Monkeypox and Travel: What You Need to Know


A woman travels during the monkeypox pandemic

As cases of monkeypox rise worldwide, the World Health Organization has declared the disease a global emergency. In the US there are 6,300 known cases with numbers growing every day.

What does this mean for travel? According to the Centers for Disease Control and Prevention (CDC), cases among travelers are rare. However, as the disease spreads, it’s a good idea to take precautions when traveling.

How to protect yourself when travelling

  • Avoid close contact: Monkeypox is not known to be airborne and is thought to be transmitted through direct contact with someone infected with the virus. Do not hug, kiss, or touch anyone who has a rash or skin or genital lesions. Avoid sharing cutlery and cups, and avoid a sick person’s clothing or bedding.
  • Wash your hands: Make sure to wash your hands thoroughly and often with soap and water. Also have hand sanitizer that contains at least 60% alcohol.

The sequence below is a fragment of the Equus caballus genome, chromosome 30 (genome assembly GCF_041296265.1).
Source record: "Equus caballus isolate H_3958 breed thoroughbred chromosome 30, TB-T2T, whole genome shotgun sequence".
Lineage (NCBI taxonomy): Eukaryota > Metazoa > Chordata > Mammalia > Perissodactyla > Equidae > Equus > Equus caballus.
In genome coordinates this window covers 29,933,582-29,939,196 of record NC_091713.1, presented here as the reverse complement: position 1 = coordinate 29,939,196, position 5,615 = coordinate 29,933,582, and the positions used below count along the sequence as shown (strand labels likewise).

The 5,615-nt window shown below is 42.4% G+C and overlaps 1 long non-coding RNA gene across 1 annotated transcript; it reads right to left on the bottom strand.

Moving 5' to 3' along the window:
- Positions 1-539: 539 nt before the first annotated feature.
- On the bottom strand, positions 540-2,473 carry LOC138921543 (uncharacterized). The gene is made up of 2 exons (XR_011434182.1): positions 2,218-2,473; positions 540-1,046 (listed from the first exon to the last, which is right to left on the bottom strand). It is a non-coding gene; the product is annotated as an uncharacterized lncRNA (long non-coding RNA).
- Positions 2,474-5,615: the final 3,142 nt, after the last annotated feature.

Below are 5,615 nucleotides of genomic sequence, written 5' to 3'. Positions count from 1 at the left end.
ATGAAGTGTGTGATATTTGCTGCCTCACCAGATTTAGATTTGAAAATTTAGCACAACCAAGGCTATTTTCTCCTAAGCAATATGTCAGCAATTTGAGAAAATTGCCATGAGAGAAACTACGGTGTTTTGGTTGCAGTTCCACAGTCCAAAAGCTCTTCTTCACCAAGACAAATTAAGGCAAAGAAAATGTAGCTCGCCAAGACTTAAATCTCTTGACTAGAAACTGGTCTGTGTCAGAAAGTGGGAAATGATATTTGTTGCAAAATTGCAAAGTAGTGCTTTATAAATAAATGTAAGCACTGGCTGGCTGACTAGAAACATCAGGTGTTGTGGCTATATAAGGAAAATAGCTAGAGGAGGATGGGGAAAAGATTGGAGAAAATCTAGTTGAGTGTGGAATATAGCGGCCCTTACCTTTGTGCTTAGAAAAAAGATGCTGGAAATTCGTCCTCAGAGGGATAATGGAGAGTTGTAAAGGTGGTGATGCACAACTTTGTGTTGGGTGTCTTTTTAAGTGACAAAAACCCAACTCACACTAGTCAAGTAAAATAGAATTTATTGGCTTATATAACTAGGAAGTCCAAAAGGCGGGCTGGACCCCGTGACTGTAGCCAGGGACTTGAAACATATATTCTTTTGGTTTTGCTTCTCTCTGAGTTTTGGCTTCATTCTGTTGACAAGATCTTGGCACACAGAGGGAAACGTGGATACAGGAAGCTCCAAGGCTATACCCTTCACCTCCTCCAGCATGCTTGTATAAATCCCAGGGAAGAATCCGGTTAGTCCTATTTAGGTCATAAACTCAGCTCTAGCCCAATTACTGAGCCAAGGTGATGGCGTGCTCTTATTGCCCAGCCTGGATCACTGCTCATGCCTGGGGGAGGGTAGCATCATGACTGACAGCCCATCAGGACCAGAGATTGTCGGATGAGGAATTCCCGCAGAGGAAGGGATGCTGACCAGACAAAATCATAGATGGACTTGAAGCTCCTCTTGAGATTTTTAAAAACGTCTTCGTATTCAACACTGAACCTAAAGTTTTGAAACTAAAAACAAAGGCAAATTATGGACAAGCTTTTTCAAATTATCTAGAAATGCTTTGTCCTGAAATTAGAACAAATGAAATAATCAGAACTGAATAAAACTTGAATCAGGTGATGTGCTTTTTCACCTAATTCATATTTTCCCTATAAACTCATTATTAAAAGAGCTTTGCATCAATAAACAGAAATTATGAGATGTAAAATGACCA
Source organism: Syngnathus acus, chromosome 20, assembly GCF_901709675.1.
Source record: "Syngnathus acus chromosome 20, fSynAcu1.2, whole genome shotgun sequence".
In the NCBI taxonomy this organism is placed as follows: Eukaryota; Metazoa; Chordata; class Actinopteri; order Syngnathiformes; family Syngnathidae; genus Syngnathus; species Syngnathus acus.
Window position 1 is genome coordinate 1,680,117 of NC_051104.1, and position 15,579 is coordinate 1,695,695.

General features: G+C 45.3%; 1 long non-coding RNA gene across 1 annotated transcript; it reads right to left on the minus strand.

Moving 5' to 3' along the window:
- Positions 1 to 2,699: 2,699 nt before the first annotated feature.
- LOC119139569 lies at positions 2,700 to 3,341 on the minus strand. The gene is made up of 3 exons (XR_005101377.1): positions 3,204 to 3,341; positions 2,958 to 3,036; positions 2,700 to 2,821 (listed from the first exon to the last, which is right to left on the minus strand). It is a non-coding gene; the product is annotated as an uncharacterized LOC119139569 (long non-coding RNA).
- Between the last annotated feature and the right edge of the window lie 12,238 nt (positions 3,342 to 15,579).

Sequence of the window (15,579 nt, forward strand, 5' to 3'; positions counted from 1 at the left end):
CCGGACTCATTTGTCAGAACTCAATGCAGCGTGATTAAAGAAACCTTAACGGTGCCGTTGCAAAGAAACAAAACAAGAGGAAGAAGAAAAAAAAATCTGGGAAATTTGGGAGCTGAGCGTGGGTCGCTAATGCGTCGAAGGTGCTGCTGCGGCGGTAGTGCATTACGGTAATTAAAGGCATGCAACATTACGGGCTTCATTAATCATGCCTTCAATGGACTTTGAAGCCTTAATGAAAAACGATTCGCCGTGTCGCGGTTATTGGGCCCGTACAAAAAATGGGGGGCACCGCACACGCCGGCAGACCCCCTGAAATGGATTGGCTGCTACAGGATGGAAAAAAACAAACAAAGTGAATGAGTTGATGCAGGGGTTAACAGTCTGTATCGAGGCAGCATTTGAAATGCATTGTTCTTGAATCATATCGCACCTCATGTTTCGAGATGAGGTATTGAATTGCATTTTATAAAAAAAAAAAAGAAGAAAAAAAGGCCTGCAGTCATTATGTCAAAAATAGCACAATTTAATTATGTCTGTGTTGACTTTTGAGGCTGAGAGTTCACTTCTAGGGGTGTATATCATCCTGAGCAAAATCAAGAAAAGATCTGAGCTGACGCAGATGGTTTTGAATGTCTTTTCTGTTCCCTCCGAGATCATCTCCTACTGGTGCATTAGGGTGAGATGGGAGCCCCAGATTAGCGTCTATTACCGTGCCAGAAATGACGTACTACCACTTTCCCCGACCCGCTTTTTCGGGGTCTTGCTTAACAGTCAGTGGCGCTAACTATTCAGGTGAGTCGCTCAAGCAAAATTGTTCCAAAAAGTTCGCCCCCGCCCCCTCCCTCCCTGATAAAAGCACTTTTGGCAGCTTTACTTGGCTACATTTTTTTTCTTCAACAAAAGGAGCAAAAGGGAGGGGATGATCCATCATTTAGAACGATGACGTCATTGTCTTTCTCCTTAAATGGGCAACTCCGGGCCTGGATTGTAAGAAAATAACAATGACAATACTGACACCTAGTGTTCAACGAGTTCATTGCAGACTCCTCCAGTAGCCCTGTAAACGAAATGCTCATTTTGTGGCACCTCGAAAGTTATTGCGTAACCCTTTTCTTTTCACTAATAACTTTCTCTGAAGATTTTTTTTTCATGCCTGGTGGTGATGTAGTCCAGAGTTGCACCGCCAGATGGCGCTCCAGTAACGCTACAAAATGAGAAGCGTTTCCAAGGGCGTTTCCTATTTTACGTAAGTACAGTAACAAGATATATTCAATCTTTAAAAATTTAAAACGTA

• Stay away from animals when traveling: Do not touch live or dead wild animals such as rodents and primates such as monkeys or apes. Do not eat game meat or use products such as creams or lotions derived from African wild animals.
  • Watch out for symptoms: If you develop a fever or develop an unexplained rash or skin lesion after a trip, contact your doctor immediately. Avoid contact with others and do not use public transport until you have received the okay from medical professionals.

What about the monkeypox vaccine?

In June, the US government announced that 56,000 doses of the monkeypox vaccine would be immediately distributed across the country, with several million more arriving over the next few months.

The vaccine is called JYNNEOS and is FDA approved. It can help reduce the risk of monkeypox infection when given within 4 days of exposure, and when given within 14 days of exposure it can reduce the risk of serious illness. Because vaccine quantities are limited, eligibility is restricted to those most at risk of exposure, and you must be at least 18 years of age to receive the vaccine.

Although there is no formal CDC guidance yet, the vaccine is free in most states and is available to immigrants regardless of their immigration status.

The White House also announced this strengthen access to monkeypox testing across the country, starting with 78 testing sites in 48 states.

To learn more about the monkeypox vaccine, Click here.


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